Human and plant defensins


All organisms, including plants and humans, are vulnerable to infections by microorganisms such as bacteria and fungi. Defensins are proteins of the innate immune system that defend hosts by direct contact and subsequent perforation of invading pathogen cells. Due to their direct effect on increasing chance of survival, these small positively charged anti-microbial peptides are present in all eukaryotes including plants and humans and have evolved multiple subtypes such as human alpha and beta defensins. Although both organisms are extremely different, striking similarities in the structure, function, location and expression of defensins exist and greatly outweigh their differences.

The structure of plant and human beta defensins are extremely similar, however human alpha defensins are not. The overall structure of plant defensins is a three stranded anti-parallel beta sheet with a superimposed alpha helix. Essential to the stabilization of this structure are eight cysteine residues. These cysteine residues stabilize the structure through formation of disulfide bonds between the alpha helix and beta sheets. This structure of plant defensins is very similar to human beta defensins which also consist of a three stranded anti-parallel beta sheet with a superimposed alpha helix. Human alpha defensin, on the other hand, are less similar as they lack the superimposed alpha helix. The human beta defensins unlike the plant defensins contains only six cysteine residues to form stabilizing disulfide bonds. The amino acid sequence although containing positive basic amino acids is also different between all mentioned defensins. Despite differences between the human beta defensins and the plant defensins, experiments of transgeinic Arabidopsis plants expressing human beta-2-defensin show fungal resistance that is proportional to the level of gene expression and exceeding that of non-transgenic plants. This experiment strongly suggests that due to strong similarity in structure between the human defensin and endogenous plant defensins, human defensins were able to adopt plant defensin anti-fungal roles. Thus although differences may be present in structure, they are insignificant and do not effect the proteins function.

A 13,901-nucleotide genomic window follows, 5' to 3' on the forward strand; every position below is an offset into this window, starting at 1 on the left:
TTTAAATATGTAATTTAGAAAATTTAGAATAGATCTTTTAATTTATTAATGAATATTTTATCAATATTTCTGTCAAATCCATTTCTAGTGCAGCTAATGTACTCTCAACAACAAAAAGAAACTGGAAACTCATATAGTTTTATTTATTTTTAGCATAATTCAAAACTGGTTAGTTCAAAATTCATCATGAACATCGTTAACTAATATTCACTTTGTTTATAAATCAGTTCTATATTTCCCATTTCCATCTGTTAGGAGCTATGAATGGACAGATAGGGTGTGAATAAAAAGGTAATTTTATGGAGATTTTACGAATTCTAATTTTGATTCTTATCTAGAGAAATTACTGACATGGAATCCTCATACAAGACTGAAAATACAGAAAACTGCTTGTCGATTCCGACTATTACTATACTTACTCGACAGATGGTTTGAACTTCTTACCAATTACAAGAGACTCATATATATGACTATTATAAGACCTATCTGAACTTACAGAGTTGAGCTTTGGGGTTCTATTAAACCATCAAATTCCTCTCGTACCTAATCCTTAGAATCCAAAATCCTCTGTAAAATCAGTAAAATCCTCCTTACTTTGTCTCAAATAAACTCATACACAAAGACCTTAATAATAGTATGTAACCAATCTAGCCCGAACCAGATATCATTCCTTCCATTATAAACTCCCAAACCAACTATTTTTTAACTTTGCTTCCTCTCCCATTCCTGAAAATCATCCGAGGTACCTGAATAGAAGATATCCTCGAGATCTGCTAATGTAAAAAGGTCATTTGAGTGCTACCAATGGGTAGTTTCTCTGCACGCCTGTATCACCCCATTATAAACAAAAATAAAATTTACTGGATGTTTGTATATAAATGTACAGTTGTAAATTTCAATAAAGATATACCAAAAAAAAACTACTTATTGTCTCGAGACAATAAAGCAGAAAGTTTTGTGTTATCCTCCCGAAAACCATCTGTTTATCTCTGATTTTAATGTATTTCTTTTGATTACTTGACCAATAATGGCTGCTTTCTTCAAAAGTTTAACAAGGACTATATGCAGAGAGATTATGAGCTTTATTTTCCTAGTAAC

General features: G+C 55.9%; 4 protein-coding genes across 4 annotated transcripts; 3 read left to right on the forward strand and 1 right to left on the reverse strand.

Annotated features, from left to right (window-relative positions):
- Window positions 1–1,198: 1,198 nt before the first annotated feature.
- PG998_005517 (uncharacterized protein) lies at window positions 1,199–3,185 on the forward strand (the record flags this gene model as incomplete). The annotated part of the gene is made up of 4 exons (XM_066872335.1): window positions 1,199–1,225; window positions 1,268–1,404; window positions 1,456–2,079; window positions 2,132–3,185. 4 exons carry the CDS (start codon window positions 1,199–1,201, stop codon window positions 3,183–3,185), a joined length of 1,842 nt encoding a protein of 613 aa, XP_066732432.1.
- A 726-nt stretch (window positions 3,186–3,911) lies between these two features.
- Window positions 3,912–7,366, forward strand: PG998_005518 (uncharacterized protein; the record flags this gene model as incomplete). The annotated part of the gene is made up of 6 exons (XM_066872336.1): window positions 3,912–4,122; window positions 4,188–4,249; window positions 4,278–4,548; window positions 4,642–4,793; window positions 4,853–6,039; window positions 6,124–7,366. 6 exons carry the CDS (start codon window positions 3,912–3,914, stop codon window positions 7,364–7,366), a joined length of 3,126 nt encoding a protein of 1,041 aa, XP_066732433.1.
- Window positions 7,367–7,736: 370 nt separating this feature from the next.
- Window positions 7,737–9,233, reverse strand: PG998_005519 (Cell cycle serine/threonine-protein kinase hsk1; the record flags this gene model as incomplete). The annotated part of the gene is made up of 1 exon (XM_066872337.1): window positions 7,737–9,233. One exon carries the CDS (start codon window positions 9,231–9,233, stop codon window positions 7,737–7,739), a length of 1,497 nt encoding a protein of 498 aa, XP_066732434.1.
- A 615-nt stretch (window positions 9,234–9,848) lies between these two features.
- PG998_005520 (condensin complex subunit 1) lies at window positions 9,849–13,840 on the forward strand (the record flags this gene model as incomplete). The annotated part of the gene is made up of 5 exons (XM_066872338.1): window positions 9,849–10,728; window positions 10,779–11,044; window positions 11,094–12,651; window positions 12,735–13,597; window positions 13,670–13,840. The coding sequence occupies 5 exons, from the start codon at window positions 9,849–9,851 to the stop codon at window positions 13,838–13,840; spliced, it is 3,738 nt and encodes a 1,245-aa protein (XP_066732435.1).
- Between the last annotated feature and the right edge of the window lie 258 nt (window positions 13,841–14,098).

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Due to the fact that a proteins structure determines its function, it should not be surprising that both plant and human defensins possess anti-microbial action against both bacteria and fungi. It is important to note however that plant and human defensins disproportionately favor separate targets; majority of plant defensins target fungi while majority of human alpha and beta defensins target bacteria. These target preferences are hypothesized to be related to the fact that plants and humans are susceptible to different pathogens and thus their defensins are exposed to different selective pressures. For example, plants are much more susceptible to fungal infections and thus fungal pathogenicity would select for survivors with anti-fungal defensins. Similarly humans are much more susceptible to bacterial infections and thus bacterial pathogenicity would select for survivors with anti-bacterial defensins. Although both human and plant defensins have anti-microbial function, human defensins possess other functions that plant defensins do not. For example human defensins can act a chemotactic signals that attract immune cells, they can promote cell proliferation and can inhibit neoplasm formation.